The US city of Philadelphia will no longer observe Columbus Day, as Philadelphia Mayor Jim Kenney has changed the name of the holiday celebrated on the second Monday of October to 'Indigenous Peoples’ Day'.
The city’s move, announced in a recent update, is part of a “Pathways to Reform, Transformation, and Reconciliation” initiative to address police brutality and racial inequality in the city. The initiative is supported by the Steering Committee, which was established in June 2020.
“While changes to city holidays may seem largely symbolic, we recognize that symbols carry power. We hope that for our employees and residents of color, this change is viewed as an acknowledgment of the centuries of institutional racism and marginalization that have been forced upon Black Americans, Indigenous people, and other communities of color. At the same time, we are clear-eyed about the fact that there is still an urgent need for further substantive systemic change in all areas of local government,” he added.
Kenney’s decision was not met with enthusiasm by some.
Councilmember Mark Squilla, chairman of the Columbus Day parade committee, expressed his disapproval of the name change.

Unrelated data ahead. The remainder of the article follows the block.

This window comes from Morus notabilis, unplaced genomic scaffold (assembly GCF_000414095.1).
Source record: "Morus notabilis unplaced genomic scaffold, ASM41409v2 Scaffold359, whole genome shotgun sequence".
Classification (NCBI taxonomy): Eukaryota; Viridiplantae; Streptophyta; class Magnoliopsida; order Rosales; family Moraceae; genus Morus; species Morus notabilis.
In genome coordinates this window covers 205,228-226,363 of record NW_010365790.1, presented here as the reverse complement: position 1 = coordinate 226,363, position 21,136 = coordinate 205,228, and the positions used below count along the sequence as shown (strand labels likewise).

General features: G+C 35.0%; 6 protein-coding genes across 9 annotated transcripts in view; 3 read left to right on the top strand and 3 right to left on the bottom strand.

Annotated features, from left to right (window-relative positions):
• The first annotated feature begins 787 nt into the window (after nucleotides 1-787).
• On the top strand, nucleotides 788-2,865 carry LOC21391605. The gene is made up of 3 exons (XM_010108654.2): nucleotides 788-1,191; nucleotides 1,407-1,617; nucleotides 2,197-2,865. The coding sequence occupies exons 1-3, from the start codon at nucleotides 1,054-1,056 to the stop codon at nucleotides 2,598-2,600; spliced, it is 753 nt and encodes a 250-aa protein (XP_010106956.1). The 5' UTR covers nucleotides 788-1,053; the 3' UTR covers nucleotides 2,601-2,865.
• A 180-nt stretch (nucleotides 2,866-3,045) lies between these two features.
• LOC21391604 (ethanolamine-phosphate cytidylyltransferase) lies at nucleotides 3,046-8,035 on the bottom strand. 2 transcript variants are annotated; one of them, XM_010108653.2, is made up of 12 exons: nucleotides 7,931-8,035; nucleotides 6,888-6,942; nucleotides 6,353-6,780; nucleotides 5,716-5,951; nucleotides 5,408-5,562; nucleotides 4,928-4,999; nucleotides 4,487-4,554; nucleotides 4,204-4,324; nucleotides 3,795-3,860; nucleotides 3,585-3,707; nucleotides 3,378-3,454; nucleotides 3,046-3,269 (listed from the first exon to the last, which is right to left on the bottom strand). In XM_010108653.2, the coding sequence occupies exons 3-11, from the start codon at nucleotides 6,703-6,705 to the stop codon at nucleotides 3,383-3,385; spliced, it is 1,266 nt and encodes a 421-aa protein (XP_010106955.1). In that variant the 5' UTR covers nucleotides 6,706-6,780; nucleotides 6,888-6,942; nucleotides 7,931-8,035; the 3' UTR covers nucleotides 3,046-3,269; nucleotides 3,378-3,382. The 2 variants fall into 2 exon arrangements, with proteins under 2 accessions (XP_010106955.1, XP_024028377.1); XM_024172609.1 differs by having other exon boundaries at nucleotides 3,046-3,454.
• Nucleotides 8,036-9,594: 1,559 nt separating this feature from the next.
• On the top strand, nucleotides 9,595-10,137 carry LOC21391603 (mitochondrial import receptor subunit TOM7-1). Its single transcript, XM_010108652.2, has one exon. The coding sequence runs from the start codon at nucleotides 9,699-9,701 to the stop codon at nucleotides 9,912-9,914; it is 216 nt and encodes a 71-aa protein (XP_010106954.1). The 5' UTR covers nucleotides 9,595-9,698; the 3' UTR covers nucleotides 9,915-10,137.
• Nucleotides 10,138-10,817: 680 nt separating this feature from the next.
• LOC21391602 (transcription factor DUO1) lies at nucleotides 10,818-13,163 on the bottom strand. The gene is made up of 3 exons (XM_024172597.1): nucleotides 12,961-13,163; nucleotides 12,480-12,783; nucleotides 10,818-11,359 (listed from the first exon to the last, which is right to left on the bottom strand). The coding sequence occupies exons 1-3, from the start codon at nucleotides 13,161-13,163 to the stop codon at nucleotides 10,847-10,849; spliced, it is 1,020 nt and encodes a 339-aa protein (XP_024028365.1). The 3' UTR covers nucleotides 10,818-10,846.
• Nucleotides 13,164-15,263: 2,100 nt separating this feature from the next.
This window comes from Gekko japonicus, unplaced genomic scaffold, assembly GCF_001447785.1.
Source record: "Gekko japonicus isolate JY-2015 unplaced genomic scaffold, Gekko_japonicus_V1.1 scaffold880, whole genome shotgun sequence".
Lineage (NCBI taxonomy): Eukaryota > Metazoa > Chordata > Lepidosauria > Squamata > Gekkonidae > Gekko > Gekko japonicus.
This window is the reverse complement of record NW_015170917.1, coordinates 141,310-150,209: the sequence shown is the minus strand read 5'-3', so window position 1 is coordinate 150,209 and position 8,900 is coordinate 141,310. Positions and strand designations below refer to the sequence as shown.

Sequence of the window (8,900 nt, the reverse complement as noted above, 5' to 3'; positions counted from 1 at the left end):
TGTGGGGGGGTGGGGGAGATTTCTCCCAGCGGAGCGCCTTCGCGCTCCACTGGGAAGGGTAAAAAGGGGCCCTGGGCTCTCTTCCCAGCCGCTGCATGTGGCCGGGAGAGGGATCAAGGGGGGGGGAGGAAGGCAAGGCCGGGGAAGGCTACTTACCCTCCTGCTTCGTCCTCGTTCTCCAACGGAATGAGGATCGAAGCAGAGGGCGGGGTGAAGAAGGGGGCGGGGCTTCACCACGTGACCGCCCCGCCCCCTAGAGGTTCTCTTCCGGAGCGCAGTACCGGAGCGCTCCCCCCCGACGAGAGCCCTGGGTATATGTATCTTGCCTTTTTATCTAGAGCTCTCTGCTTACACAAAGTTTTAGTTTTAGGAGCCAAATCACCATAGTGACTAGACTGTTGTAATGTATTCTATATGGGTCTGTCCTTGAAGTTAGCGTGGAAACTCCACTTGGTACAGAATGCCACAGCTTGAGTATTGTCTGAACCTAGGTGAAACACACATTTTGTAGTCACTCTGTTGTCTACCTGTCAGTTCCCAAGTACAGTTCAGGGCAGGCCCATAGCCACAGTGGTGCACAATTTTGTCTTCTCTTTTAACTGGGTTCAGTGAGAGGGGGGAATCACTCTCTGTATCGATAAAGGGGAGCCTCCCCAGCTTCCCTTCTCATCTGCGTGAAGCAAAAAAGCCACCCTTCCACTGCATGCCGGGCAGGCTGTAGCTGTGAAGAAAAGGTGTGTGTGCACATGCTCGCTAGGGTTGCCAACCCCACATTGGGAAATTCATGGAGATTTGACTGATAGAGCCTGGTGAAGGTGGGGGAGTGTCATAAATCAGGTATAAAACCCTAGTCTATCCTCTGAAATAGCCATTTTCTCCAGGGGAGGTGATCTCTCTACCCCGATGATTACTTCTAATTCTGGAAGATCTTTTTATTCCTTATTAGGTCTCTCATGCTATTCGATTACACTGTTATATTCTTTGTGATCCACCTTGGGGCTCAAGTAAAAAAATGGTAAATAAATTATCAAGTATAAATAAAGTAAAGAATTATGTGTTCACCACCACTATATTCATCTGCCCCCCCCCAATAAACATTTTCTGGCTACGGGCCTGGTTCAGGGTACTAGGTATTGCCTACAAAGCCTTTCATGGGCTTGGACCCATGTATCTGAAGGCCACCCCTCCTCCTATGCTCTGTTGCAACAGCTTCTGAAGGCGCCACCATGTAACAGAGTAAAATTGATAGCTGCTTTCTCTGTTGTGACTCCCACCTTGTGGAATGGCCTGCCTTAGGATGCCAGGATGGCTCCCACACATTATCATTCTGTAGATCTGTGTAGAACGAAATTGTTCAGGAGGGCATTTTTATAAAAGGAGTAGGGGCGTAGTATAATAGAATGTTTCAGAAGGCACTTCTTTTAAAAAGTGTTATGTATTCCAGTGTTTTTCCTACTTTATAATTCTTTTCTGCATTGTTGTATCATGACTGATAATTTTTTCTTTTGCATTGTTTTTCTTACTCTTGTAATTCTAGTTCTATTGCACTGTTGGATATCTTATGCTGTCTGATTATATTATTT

“Since 1792, Italian Americans have observed Columbus Day as a celebration of their heritage in the United States,” Squilla said in a statement to WHYY. “In 1892, following the lynching and murder of Italian immigrants in New Orleans, President Benjamin Harrison declared a one-time national celebration to calm the fears of Italian Americans and ease diplomatic relations with Italy.”
Kenney’s executive order also made the Juneteenth holiday, celebrating on June 19 the end of slavery in the US, an official city holiday.
“As the city continues its reconciliation work following the uprisings for racial justice last summer, we know that it is critical for government to reckon with our own role in maintaining racial inequities,” Kenney said in a statement.
Juneteenth commemorates the end of slavery in the US on June 19, 1865. On that date, Union Army Maj. General Gordon Granger told a group of Black slaves in Galveston, Texas, that the Civil War had ended and that they were free, in accordance with the Emancipation Proclamation.